Some English pronunciation tips

09 Nov 2011 // places

Although I learnt English as a second language, I now wear it like a well-worn glove. But in science, there are tons of made-up poly-syllabic words, and I occassionally trip over some of them, such as: equilibrate, equilibrium and equilibration.

However, I've been learning a bunch of languages the last few years, and through doing that, it's thrown English pronunciation in relief. I'm starting to get a conscious handle on English pronunciation, and I've discovered some useful rules that were not apparent to me before:

  • English is an accented language. There is one emphasized syllable in every polysyllabic word, unlike say, Chinese or French where there are no syllable stresses. In Chinese each syllable is delineated quite clearly, giving a staccato feel, whereas in French, you tend to slide or slur over syllables in a word.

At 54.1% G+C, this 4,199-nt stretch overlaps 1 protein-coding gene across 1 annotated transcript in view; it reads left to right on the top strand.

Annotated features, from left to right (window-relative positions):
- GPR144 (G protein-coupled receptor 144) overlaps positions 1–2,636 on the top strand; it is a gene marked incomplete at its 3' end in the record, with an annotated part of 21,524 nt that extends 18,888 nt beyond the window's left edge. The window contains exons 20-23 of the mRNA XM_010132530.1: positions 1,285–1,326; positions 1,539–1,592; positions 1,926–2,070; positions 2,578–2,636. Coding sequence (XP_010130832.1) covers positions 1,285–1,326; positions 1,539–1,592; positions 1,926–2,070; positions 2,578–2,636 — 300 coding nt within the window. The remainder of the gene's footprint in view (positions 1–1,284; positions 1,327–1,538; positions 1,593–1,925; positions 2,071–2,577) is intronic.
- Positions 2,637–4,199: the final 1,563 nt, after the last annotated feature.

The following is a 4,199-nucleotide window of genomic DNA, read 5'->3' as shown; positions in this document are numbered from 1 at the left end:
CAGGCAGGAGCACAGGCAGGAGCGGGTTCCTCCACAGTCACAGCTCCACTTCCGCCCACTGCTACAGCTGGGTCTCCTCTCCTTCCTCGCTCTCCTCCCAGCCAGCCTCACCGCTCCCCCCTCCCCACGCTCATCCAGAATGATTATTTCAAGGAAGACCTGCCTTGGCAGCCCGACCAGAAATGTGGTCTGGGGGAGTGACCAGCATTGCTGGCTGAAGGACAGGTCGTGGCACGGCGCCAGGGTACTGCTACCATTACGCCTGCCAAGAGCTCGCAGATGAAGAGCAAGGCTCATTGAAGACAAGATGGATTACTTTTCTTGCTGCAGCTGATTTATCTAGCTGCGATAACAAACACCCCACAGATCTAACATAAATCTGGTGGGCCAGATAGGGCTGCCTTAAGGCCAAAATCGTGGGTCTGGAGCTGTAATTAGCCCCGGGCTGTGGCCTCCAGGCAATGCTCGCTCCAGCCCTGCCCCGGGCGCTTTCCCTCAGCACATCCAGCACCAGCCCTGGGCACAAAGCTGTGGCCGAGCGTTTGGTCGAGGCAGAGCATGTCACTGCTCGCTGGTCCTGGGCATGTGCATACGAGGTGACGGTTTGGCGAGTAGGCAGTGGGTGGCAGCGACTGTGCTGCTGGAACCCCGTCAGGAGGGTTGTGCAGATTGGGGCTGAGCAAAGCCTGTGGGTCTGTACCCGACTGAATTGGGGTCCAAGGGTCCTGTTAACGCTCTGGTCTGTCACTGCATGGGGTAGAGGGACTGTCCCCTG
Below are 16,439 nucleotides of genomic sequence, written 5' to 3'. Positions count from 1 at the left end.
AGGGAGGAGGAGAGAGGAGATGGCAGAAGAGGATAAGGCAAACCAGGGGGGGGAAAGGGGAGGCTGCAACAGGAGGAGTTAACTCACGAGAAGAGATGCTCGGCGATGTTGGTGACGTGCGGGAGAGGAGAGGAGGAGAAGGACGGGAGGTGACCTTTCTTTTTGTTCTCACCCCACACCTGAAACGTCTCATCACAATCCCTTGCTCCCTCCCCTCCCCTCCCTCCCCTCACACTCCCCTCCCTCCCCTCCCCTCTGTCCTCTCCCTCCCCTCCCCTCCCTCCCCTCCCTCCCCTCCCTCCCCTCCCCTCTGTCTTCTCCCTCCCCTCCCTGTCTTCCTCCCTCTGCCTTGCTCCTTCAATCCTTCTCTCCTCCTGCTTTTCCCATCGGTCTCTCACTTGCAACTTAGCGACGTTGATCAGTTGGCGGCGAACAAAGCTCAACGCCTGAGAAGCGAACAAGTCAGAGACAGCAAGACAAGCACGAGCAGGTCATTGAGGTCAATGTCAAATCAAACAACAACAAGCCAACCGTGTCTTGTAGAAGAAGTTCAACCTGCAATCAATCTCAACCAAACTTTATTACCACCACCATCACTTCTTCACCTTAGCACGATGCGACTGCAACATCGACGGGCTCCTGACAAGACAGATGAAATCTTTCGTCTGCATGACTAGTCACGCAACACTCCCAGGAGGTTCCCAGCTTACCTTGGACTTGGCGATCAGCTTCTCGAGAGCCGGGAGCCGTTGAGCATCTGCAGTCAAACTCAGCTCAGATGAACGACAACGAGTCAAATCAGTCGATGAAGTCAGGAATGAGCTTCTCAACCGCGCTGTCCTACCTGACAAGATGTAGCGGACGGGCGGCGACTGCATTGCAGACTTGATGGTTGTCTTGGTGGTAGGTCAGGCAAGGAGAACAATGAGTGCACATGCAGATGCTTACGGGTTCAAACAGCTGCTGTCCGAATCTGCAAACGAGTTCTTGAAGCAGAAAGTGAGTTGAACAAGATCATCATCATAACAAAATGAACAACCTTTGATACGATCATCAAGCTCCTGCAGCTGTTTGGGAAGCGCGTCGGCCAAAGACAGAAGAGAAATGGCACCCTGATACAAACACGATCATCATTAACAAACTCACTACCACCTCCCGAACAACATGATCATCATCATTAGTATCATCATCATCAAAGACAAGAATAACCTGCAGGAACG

• for two syllable verbs, the emphasis is on the second syllable

  • for two syllable nouns, the emphasis is on the first syllable

  • for words of three or more syllables, the emphasis is on the second or third last syllable. How to decide? Well, vowels are typically classed as long (dipthongs such as 'oe', or the long 'i' as in 'sheep') or short. If the second-last syllable is long, the emphasis lies there.

  • if the second-last syllable is short, then the emphasis falls on the third-last syllable.

  • A really surprising thing in English is the glottal stop. Consider the word kitten. Pronounce it slowly and you will voice the 'tt' – KIT-ten. But if you start speaking quickly, the 'tt' will not actually be voiced and a swallowed sound is made instead – KI'en. Glottal stops happens all over the place

  • In the Australian and English accents, the r at the end of the words are not voiced, although I've found that most monolinguistic Australians swear that they can hear an r when they pronounce such words.

  • English unlike most other European languages has something called sentence stress. That is you actually speed up over most of the sentence and slow down for the key part of the sentence, such as the object. If you don't do this rolling sentence stress, you end up sounding quite mechanical.

So now I can prounce these words without embarrassment. It's e-QUI-li-brate, e-qui-li-BRA-tion and e-qui-LI-bri-um.